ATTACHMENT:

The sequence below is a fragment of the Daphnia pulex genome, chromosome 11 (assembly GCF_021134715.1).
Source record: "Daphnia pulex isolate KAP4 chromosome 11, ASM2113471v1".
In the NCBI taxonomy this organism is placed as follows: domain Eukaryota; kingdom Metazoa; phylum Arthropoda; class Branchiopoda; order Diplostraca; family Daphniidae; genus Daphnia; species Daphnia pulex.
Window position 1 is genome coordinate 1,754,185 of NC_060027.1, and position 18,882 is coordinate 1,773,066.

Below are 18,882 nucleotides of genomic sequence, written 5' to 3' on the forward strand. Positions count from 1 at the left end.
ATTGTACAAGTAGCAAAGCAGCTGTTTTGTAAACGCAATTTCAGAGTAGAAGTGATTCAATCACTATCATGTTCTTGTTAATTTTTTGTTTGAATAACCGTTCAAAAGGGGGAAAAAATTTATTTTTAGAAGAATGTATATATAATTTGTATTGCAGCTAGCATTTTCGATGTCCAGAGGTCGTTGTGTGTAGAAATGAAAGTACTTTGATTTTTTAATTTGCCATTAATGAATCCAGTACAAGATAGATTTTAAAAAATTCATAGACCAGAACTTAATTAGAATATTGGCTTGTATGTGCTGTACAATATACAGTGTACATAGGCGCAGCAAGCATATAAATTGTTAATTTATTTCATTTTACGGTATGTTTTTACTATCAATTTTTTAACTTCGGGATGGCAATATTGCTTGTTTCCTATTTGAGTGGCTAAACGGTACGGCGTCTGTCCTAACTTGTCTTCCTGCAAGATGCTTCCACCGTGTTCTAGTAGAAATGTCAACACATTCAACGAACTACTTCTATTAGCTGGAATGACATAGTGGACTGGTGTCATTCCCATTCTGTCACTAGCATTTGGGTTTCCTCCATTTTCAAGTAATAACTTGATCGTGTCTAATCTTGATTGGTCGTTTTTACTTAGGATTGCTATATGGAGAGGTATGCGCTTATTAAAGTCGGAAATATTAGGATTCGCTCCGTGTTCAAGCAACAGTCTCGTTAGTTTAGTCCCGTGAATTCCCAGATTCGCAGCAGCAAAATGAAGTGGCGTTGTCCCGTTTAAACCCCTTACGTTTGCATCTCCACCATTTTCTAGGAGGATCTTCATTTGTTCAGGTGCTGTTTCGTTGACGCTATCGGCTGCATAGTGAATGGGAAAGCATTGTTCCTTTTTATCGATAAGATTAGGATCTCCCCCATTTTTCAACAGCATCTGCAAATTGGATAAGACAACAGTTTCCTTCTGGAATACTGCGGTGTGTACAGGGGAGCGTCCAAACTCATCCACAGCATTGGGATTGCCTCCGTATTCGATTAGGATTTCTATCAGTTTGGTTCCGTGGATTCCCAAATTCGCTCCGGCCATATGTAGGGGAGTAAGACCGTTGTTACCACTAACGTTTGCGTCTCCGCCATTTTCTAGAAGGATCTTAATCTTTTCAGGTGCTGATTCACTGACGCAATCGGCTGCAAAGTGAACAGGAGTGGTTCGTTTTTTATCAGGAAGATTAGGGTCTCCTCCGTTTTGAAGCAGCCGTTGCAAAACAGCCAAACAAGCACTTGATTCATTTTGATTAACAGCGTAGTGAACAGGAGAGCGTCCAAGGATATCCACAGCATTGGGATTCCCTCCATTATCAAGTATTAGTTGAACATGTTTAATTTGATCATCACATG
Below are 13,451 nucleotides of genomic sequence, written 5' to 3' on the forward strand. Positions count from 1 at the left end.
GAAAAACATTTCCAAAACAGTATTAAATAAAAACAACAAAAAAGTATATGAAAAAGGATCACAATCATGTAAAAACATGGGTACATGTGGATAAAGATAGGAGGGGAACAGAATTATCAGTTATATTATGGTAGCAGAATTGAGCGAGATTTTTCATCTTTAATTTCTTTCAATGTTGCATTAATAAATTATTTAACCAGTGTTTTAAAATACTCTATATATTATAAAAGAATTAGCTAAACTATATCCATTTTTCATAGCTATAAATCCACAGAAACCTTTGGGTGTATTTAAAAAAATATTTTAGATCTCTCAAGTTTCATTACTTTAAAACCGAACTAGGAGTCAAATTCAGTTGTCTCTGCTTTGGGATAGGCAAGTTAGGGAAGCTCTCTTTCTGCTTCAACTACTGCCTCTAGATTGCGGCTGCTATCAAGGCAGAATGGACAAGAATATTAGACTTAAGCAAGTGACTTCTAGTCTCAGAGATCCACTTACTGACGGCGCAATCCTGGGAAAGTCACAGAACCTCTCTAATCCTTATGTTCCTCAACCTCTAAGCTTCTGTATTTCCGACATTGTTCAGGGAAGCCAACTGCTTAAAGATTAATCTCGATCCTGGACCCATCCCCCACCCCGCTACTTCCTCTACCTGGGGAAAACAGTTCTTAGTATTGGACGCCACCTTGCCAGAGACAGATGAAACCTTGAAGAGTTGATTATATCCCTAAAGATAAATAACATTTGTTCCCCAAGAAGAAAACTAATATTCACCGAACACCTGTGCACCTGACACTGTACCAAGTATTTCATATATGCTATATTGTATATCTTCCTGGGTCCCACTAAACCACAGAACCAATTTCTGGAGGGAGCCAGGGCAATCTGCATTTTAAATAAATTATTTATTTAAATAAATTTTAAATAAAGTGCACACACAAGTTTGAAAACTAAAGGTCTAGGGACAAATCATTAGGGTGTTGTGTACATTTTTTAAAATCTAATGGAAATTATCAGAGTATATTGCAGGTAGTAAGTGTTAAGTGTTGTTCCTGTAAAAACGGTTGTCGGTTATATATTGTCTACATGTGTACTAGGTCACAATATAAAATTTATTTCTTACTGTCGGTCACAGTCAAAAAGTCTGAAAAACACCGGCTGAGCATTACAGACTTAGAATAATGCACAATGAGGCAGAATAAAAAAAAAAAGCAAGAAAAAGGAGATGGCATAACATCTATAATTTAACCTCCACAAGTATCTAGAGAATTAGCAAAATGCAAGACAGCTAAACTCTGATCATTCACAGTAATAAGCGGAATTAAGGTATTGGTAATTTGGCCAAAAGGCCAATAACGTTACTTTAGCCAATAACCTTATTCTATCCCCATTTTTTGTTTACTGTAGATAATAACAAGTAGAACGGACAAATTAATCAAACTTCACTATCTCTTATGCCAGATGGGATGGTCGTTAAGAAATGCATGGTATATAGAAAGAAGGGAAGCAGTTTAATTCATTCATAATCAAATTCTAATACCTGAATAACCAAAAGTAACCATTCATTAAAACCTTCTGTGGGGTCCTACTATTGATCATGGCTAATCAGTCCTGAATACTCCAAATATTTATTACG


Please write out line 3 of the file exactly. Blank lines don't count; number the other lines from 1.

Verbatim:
In the NCBI taxonomy this organism is placed as follows: domain Eukaryota; kingdom Metazoa; phylum Arthropoda; class Branchiopoda; order Diplostraca; family Daphniidae; genus Daphnia; species Daphnia pulex.